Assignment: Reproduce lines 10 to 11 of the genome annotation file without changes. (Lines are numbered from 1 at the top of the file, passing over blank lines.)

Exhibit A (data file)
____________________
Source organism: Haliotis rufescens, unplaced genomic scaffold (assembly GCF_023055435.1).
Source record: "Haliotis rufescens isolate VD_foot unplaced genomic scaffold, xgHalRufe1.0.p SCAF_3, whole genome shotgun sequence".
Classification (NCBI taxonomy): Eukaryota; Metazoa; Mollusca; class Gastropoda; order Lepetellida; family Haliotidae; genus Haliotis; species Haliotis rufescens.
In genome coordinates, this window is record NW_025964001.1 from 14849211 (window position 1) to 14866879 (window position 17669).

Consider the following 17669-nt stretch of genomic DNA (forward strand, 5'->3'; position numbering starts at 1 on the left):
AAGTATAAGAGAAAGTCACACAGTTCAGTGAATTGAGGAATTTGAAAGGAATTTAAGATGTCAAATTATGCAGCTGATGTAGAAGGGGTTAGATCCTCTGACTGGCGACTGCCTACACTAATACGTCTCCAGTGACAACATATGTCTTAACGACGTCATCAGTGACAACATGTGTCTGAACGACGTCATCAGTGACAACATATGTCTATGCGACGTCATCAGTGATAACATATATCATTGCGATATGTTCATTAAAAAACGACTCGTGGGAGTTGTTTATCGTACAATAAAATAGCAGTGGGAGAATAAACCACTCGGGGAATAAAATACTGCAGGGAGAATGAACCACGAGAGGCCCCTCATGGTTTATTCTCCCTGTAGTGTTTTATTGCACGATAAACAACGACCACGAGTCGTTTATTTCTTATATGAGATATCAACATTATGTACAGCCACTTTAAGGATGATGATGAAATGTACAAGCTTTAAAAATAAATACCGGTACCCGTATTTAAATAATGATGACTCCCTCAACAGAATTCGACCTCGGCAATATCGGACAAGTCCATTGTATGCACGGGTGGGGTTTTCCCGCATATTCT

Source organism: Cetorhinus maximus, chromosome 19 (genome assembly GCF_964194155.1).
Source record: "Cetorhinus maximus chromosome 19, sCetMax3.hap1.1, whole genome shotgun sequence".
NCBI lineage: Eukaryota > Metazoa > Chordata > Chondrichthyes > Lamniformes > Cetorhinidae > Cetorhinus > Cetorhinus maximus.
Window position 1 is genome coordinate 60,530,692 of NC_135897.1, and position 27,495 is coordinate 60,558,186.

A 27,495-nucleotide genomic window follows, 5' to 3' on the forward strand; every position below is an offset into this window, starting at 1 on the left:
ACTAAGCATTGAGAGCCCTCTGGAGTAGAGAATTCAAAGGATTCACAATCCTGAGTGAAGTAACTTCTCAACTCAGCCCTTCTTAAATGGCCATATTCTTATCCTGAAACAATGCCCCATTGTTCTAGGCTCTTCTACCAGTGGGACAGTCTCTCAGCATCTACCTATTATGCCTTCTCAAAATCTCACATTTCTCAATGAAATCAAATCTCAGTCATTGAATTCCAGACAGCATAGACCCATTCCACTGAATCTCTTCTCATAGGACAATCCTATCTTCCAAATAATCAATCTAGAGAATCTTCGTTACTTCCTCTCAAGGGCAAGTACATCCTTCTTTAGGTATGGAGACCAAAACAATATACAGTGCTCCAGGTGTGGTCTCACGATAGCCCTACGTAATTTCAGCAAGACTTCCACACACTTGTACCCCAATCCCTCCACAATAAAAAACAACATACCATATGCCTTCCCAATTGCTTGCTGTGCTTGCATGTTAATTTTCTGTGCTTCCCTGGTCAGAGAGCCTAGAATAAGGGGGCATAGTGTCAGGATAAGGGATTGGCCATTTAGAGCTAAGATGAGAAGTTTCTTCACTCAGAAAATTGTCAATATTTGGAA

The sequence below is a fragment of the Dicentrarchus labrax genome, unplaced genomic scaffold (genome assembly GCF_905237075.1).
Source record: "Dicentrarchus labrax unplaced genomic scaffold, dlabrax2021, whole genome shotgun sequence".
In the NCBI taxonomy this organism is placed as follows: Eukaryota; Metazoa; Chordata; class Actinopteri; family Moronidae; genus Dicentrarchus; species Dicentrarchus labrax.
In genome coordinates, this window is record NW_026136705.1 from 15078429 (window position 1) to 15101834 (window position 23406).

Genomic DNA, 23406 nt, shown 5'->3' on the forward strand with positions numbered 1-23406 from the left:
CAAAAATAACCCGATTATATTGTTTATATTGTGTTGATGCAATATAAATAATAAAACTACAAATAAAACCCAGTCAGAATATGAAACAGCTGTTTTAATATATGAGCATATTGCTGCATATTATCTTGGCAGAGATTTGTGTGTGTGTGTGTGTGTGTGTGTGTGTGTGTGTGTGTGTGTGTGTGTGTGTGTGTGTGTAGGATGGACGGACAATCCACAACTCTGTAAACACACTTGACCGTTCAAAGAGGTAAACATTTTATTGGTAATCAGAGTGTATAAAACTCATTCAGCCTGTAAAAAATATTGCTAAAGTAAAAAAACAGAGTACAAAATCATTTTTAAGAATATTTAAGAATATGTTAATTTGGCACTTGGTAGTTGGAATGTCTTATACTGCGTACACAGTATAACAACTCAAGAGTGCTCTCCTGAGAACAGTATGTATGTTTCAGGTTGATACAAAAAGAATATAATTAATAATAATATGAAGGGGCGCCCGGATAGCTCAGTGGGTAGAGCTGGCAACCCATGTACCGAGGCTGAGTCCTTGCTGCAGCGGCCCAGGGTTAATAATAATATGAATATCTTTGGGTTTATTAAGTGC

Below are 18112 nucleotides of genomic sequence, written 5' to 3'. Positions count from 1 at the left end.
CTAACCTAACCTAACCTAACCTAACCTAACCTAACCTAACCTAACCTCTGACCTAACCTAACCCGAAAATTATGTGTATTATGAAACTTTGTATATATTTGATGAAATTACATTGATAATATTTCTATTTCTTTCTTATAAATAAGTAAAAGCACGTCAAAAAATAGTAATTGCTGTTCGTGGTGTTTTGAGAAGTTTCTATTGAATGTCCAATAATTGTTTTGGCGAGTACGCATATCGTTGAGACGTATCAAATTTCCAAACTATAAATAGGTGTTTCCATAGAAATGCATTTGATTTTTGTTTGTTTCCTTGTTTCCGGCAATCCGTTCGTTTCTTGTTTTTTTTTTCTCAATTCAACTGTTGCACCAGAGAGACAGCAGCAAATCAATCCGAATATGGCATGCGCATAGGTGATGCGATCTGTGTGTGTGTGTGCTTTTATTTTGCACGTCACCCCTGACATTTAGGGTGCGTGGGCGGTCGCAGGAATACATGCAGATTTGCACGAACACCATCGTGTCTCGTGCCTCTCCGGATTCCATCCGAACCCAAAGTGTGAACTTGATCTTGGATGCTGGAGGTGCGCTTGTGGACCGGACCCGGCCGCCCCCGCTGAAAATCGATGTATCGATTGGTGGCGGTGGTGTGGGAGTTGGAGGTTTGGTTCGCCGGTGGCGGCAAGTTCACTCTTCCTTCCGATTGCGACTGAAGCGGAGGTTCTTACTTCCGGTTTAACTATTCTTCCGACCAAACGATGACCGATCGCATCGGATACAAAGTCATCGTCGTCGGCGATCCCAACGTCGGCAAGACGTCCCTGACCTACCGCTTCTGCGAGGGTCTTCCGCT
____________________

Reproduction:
Window position 1 is genome coordinate 60,530,692 of NC_135897.1, and position 27,495 is coordinate 60,558,186.

A 27,495-nucleotide genomic window follows, 5' to 3' on the forward strand; every position below is an offset into this window, starting at 1 on the left: